Last week’s ruling does not contest the fact that Revenue facilitated these arrangements that ensured the certain subsidiaries were not taxable in Ireland or anywhere else in the world – hence this tax avoidance scheme often being referred to as ‘stateless income’. It was about whether Revenue allowing Apple to pay 0.005% constituted an act of illegal state aid.
What the case was not about
In 2016, then Finance Minister Noonan described the Commission’s ruling as an attack on our 12.5 per cent corporate tax rate, and hence a threat to our sovereign taxing rights – a line many of those in Fianna Fáil/Fine Gael have largely held to. This case was not about the right of small states to set their own corporate tax rates, and attempts to frame it as such are a smokescreen. This was about a specific deal for a specific firm.
Nor was the case really about our tax-driven approach to attracting the kind of real foreign direct investment (FSI) that actually creates jobs. Less than a year ago, an IMF study found that around 60 per cent of Ireland’s FDI is what they refer to as “phantom” FDI, which amounts to profit-shifting by multinationals designed to minimise their tax liabilities rather than financing productive activity. This gets nearer to the heart of the Commission’s case.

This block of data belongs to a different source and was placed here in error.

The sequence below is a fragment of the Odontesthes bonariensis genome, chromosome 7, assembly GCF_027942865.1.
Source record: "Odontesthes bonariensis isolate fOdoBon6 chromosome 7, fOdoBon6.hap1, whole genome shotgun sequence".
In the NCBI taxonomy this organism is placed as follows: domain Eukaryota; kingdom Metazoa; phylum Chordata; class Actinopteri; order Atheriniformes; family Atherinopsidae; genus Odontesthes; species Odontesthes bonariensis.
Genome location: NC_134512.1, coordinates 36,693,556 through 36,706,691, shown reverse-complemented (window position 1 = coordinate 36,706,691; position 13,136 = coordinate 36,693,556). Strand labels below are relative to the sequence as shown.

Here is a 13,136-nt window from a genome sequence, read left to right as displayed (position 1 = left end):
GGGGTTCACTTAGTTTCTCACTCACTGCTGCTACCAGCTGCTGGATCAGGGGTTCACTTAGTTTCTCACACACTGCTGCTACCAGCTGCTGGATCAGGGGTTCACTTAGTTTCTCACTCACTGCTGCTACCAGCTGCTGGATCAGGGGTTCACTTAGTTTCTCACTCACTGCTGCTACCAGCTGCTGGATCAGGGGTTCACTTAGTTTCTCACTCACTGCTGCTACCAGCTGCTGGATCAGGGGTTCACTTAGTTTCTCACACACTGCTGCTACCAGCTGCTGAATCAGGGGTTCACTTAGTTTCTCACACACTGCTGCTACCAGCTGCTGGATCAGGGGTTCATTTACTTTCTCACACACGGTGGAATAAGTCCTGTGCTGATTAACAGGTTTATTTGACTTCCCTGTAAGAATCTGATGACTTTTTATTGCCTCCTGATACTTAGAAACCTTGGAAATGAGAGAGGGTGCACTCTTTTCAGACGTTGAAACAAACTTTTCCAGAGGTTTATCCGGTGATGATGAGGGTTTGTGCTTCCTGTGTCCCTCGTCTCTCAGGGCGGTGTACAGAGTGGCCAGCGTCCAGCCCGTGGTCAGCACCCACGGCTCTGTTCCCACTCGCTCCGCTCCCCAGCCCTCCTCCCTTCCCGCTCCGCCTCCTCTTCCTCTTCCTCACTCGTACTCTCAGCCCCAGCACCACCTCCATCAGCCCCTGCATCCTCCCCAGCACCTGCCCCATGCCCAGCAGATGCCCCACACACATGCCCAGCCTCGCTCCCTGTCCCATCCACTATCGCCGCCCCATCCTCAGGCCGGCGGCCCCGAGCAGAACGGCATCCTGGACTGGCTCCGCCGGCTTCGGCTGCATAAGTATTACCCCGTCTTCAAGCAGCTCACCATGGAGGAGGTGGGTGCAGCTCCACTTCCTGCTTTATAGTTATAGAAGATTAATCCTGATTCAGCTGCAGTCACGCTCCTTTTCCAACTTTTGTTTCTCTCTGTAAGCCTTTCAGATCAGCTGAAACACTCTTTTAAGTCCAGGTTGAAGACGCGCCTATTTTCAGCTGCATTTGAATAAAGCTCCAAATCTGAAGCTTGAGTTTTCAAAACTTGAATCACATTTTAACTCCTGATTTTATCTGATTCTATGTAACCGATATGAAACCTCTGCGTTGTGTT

Corporate tax avoidance: victimless crime or race to the bottom?
For some people this case may seem obscure and unimportant. So what, they might think, if we facilitated a large multinational avoiding tax due elsewhere? Who cares so long as they create jobs? The problem is that for decades other countries have been following the old neoliberal line that low corporate tax rates equal economic success, with major tax subsidies to wealthy multinationals becoming the norm.
As the academic literature shows, average corporation tax rates around the world have been falling for the last number of decades. Unfortunately, the cost of running nation states hasn’t necessarily been falling. So how do we bridge this shortfall? Well, invariably it falls on ordinary people to compensate the loss through increases in the likes of income tax, consumption taxes, stealth taxes, and a whole host of other new taxes like carbon tax, water tax, etc.